To determine whether a motion to dismiss should be granted, the court must first examine the complaint. The complaint must contain “a short and plain statement of the claim showing that the pleader is entitled to relief.” *880 Fed.R.Civ.P. 8(a). The complaint must provide the defendant with “fair notice of what the plaintiff's claim is and the grounds upon which it rests.” Conley, 355 U.S. at 47, 78 S.Ct. 99; Westlake, 537 F.2d at 858. The plaintiff, however, has an obligation to allege the essential material facts of the case. Scheid, 859 F.2d at 436-37.

In reviewing the complaint, the court must accept as true all factual allegations in the complaint and construe them in the light most favorable to the plaintiff. Windsor v. The Tennessean, 719 F.2d 155, 158 (6th Cir.1983). Indeed, the facts as alleged by the plaintiff cannot be disbelieved by the court. Neitzke, 490 U.S. at 327, 109 S.Ct. 1827; Murphy v. Sofamor Danek Group, Inc., 123 F.3d 394, 400 (6th Cir.1997). Where there are conflicting interpretations of the facts, they must be construed in the plaintiff's favor. Sinay v. Lamson & Sessions Co., 948 F.2d 1037, 1039-40 (6th Cir.1991). However, legal conclusions or unwarranted factual inferences should not be accepted as true. Lewis, 135 F.3d at 405-06.



III. DISCUSSION

As a preliminary matter, the Court notes that Defendant, in moving for dismissal of Plaintiff's TCPA, negligence, gross negligence and defamation claims, has also asserted that “Plaintiff's claim for an injunction should be dismissed because Plaintiff cannot establish a likelihood of success on the merits of this case, and also because the Fair Credit Reporting Act preempts injunctive relief based on state law.” (Def.'s Mot. Dismiss Fourth Am. Compl. 2.) Although Plaintiff, in his Fourth Amended Complaint, does assert that he is entitled to “an immediate, temporary, or permanent injunction,” (See Fourth Am. Compl. ¶ 69), Plaintiff has neither filed a motion seeking temporary injunctive relief nor specifically indicated what conduct he seeks to enjoin. Accordingly, Defendant's motion to dismiss as to Plaintiff's injunctive claim is DENIED without prejudice.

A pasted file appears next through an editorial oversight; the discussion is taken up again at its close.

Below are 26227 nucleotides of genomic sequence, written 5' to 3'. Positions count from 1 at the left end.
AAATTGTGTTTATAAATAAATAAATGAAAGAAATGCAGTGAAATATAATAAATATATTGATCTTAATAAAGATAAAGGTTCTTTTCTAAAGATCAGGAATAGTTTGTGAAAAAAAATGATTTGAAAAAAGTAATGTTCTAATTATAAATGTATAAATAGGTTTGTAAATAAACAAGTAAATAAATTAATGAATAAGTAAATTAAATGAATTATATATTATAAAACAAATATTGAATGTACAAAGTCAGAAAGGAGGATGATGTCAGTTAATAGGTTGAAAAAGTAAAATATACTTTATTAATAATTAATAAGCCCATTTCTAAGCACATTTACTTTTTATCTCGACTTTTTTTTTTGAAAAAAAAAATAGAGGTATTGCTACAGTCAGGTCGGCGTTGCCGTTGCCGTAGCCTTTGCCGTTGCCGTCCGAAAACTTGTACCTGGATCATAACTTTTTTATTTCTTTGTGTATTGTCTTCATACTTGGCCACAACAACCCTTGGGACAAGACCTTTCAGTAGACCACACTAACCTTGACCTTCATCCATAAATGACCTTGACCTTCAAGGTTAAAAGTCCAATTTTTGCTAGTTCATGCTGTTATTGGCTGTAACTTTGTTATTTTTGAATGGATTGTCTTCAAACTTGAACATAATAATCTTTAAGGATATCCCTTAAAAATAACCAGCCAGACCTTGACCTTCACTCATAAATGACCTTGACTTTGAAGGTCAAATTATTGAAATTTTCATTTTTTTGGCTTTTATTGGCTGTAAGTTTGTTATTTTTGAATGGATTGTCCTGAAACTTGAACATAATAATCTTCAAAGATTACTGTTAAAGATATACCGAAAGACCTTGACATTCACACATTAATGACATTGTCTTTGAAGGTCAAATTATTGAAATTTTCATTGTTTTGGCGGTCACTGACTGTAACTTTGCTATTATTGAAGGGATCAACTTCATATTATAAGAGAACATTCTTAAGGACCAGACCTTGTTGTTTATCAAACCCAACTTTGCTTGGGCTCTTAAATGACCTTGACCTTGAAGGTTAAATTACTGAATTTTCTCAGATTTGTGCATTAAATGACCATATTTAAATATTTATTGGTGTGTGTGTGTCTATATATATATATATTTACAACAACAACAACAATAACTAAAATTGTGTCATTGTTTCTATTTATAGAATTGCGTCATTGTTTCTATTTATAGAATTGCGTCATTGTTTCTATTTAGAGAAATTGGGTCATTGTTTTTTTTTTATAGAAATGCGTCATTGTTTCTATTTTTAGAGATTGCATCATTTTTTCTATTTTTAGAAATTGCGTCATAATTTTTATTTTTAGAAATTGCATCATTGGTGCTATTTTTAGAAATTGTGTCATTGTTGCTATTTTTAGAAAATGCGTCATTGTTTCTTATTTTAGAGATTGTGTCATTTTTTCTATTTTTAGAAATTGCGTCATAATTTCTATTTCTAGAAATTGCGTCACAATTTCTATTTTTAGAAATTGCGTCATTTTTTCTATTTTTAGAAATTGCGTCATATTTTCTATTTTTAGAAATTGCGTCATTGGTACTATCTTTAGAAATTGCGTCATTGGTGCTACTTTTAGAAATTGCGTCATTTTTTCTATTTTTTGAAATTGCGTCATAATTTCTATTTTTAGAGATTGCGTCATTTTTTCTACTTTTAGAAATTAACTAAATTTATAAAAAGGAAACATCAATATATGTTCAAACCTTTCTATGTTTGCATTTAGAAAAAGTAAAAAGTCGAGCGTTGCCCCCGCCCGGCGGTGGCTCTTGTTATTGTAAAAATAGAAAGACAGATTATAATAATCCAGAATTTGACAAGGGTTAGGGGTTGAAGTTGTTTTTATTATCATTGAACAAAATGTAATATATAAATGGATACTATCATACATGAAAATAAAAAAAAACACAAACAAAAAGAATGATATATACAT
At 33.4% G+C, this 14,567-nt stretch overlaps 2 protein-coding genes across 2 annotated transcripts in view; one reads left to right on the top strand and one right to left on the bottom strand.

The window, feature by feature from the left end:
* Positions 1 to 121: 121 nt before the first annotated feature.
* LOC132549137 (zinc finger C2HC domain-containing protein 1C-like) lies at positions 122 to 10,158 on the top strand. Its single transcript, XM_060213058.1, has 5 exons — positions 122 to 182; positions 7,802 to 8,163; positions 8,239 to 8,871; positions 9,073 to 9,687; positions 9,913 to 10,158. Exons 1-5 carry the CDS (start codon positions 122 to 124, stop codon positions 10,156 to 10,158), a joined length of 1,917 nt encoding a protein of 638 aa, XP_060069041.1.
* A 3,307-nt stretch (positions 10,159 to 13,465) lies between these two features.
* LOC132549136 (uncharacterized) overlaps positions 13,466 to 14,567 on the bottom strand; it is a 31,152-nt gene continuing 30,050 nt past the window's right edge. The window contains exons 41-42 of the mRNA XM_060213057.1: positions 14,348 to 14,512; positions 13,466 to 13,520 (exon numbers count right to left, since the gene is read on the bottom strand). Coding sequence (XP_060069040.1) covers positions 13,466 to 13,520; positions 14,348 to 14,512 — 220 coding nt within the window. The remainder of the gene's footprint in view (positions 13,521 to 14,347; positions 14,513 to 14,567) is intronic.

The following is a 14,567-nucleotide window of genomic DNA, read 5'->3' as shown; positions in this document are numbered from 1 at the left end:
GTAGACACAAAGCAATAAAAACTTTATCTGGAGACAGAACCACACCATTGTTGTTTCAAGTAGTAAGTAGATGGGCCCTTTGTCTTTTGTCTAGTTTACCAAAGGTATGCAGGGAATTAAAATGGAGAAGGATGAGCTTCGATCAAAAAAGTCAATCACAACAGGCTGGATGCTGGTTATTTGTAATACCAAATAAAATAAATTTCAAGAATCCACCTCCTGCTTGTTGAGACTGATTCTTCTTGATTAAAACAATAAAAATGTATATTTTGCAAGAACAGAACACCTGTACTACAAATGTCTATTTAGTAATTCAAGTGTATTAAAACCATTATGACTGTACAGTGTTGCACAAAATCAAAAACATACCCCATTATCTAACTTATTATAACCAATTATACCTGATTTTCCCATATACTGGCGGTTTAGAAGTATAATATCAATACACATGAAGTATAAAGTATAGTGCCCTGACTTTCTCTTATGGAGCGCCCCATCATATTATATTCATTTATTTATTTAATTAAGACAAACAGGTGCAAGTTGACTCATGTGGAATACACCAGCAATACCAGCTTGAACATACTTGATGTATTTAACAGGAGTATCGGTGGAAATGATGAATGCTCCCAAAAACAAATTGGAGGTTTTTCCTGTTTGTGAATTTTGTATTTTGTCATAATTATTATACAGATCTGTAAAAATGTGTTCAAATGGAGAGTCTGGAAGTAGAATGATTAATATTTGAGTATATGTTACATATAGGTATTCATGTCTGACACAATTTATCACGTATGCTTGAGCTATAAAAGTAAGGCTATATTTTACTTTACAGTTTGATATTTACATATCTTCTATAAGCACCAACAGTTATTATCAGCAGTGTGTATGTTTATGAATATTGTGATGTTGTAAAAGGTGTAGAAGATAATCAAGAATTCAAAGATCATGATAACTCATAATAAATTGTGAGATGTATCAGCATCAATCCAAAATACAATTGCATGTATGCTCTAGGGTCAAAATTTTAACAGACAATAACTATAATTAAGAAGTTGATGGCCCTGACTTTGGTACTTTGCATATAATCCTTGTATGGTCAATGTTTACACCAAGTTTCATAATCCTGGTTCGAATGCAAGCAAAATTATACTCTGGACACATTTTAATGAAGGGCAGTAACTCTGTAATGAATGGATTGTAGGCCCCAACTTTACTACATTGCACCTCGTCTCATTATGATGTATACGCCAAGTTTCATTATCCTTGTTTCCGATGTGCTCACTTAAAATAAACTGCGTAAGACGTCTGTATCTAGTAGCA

A. Negligence and Gross Negligence Claims

In his Fourth Amended Complaint, Plaintiff asserts that Defendant was negligent and/or grossly negligent in two different factual contexts. First, Plaintiff alleges that Defendant had a duty to verify “the accuracy and authenticity of a credit application completed in Plaintiff's name before issuing a credit card.” (Fourth Am. Compl. ¶¶ 49, 53A.) Second, Plaintiff alleges that Defendant had a duty to investigate “the accuracy and authenticity of a credit application completed in Plaintiff's name ... before transferring the account to NCO for collection, [and] before falsely reporting Plaintiff's delinquency to various credit reporting agencies.” ( Id. ¶ 49.) Plaintiff alleges that Defendant failed to comply with both duties, and thus, is negligent and/or grossly negligent.